Experiment 2 was conducted with the same participants and performed in the same setting as the previous experiment, directly after they finished answering the third quiz. Participants listened to the speech given by the android in either the Look Away Offset Condition, in which the android blinked only at the breakpoints of the speech, or the Look Away On Condition, in which the android blinked only during vocalization. The android shifted its gaze away from the participant a few seconds before it began to speak and maintained this position throughout the speech. A multiple choice quiz was given after the speech, and the results showed that the participants understood the content of the speeches well (mean score = 98.0%, SD = 5.3%).
In Experiment 3, the setting and procedure were identical to Experiment 1, except for the manner in which the participants listened to the second and third speeches. The participants were instructed to listen to the speeches under two conditions, the Touch Condition and the No-Touch Condition. In the Touch Condition, the participants placed their hand on top of the android’s hand while listening to the speech (Fig. 3a). In the No-Touch Condition, the participants listened to the speech without touching the android’s hand, which served as a control condition. In both conditions, the android’s eyeblinks were fixed to occur only at the breakpoints of speech. The order of the two conditions were counterbalanced across participants. The mean score of the quizzes was 97.7% (SD = 3.9%), once again suggesting that the participants were focused on the speeches.
We followed the data analysis method used in Nakano et al.18.
The participants’ eyeblink onset times were detected by processing the EOG signals30. Geminoid-F’s blink onset times were detected by referring to the Motion File.
To investigate the degree of synchrony between the android’s and the participants’ eyeblinks, we examined the linkage of the participants’ eyeblink rate with the android’s eyeblinks (1.25 sec before and 1.75 sec after the eyeblink onset). We divided this interval into 12 equally sized bins and counted the number of participants’ eyeblinks that occurred in each bin. If there was a significant increase in the participants’ eyeblink rate in a specific bin, it can be interpreted that the android’s and the participants’ eyeblinks occurred in synchrony. To examine their relation, we conducted a one-sample Z test and compared the observed participants’ eyeblink rate in the experiments and the eyeblink rate that occurred at random.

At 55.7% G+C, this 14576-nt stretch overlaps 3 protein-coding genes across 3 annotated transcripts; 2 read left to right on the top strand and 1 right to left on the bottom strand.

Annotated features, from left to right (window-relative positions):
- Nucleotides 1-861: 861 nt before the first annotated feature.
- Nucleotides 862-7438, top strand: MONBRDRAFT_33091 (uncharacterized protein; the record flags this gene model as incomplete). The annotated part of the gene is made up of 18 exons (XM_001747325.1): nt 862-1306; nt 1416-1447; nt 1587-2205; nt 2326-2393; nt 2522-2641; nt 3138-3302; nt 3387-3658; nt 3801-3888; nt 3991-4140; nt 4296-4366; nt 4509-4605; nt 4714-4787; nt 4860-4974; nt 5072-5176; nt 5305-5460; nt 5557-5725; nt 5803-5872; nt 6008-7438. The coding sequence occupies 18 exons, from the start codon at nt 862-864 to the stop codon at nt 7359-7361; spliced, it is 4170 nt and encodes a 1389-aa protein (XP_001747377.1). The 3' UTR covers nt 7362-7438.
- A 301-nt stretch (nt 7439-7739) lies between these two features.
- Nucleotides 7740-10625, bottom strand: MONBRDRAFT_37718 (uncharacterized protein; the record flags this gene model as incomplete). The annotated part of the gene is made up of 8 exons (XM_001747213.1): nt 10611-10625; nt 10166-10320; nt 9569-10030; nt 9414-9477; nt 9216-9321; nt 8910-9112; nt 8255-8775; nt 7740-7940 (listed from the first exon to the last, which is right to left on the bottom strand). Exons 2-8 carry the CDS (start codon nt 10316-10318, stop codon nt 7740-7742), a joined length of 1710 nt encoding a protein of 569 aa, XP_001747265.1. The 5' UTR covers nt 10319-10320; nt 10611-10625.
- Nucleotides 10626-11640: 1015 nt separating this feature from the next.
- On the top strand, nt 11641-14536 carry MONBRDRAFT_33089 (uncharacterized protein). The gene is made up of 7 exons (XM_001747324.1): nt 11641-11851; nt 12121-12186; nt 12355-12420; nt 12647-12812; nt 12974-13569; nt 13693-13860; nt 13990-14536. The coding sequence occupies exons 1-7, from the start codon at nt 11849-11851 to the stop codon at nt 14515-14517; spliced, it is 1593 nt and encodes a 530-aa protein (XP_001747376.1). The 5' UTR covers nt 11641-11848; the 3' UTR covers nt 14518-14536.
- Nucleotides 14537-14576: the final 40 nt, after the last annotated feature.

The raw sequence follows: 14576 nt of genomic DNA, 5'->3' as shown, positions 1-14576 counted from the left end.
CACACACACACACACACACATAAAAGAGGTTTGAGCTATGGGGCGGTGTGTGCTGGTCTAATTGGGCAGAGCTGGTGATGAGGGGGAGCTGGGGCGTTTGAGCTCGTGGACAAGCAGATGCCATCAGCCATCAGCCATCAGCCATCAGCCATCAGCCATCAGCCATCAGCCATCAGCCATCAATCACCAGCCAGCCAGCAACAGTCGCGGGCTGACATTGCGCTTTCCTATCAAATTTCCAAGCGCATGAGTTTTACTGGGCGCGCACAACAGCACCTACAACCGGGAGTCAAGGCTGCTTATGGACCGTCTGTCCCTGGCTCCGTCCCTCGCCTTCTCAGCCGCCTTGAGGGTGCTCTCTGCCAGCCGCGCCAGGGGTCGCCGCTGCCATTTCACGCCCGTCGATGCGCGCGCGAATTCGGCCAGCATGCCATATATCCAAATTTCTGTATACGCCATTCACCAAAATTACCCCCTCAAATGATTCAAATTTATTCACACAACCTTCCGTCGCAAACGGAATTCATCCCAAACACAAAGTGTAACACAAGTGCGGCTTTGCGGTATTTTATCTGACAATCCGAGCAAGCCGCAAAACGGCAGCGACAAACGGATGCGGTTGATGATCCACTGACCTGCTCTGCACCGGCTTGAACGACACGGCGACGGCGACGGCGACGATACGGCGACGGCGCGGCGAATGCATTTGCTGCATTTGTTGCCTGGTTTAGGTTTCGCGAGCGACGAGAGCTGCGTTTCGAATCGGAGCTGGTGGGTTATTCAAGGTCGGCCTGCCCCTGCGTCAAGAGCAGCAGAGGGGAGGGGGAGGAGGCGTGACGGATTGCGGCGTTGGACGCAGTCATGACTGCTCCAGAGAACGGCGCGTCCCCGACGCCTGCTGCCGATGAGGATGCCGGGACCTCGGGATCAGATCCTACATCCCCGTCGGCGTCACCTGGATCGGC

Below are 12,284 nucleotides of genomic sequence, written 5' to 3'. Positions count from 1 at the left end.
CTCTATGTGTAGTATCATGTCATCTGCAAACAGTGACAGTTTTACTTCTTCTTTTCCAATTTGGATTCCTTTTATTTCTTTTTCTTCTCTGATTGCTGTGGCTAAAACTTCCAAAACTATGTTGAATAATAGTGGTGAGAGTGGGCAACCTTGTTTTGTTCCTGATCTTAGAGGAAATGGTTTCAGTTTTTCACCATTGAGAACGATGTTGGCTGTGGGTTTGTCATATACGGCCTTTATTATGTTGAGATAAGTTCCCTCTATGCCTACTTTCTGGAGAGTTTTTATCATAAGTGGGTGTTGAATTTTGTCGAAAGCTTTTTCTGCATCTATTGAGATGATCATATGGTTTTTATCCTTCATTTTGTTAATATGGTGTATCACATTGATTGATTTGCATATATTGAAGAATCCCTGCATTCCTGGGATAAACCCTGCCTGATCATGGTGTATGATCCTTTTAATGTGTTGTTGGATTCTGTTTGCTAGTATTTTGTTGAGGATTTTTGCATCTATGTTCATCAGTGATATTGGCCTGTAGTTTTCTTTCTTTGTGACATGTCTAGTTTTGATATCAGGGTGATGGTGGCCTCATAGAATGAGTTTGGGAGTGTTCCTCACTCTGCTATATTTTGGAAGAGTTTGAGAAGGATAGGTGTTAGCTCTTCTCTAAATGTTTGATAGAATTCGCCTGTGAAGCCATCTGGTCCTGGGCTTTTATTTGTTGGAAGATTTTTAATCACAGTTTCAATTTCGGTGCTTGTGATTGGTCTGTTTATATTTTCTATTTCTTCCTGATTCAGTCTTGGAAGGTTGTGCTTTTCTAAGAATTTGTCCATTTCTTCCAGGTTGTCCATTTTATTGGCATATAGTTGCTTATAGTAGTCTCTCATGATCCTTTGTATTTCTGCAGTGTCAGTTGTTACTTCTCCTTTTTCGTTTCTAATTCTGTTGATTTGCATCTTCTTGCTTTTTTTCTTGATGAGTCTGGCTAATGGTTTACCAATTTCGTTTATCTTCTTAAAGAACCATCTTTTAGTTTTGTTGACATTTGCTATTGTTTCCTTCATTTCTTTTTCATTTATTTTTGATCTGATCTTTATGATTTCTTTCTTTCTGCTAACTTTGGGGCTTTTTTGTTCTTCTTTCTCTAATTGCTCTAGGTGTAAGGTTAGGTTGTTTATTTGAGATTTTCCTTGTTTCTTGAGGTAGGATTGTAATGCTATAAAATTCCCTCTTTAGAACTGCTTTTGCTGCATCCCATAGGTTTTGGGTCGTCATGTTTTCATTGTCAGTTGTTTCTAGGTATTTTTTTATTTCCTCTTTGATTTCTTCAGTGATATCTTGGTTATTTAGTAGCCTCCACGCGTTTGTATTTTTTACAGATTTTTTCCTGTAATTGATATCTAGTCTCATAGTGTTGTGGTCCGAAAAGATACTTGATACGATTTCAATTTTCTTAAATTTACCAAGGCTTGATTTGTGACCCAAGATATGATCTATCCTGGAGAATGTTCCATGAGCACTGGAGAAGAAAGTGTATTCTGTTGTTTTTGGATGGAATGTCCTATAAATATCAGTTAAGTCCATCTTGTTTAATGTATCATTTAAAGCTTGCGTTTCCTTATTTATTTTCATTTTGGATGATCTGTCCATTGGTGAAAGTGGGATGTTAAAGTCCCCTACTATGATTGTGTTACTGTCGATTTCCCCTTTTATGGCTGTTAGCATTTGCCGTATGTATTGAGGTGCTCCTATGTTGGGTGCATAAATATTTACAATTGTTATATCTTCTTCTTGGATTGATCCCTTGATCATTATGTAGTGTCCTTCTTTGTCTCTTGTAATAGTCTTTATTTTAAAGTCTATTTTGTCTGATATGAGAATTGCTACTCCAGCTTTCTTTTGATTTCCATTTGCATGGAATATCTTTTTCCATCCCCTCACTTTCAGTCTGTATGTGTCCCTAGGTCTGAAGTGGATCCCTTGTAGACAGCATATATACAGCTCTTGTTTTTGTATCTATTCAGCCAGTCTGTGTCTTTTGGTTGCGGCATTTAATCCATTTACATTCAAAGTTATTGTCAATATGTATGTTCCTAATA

We randomized the time series of the observed eyeblinks by shuffling the inter-blink intervals, generating 1000 pieces of surrogate data. These surrogate data can be considered the participants’ eyeblink rate that occurred by chance31. Using these surrogate data in the same procedure described above, we counted the number of generated eyeblinks that occurred in relation to the android’s eyeblinks and calculated the sum and standard deviation of the numbers in each bin. The number of observed eyeblinks was than transformed to a Z score using the mean and standard deviation of the numbers derived from the surrogate data. The same procedure was performed for the data acquired from all participants, thus generating a Z score from each participant. To examine whether the observed eyeblink rate was greater than the level of chance, we took the Z scores of each bin and applied a one-sample Z test. Bonferroni corrections were applied to generate multiple comparisons.
How to cite this article: Tatsukawa, K. et al. Eyeblink Synchrony in Multimodal Human-Android Interaction. Sci. Rep. 6, 39718; doi: 10.1038/srep39718 (2016).
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This research was supported by the JST ERATO Ishiguro Symbiotic Human Robot Interaction Project.
The authors declare no competing financial interests.
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Tatsukawa, K., Nakano, T., Ishiguro, H. et al. Eyeblink Synchrony in Multimodal Human-Android Interaction. Sci Rep 6, 39718 (2016). https://doi.org/10.1038/srep39718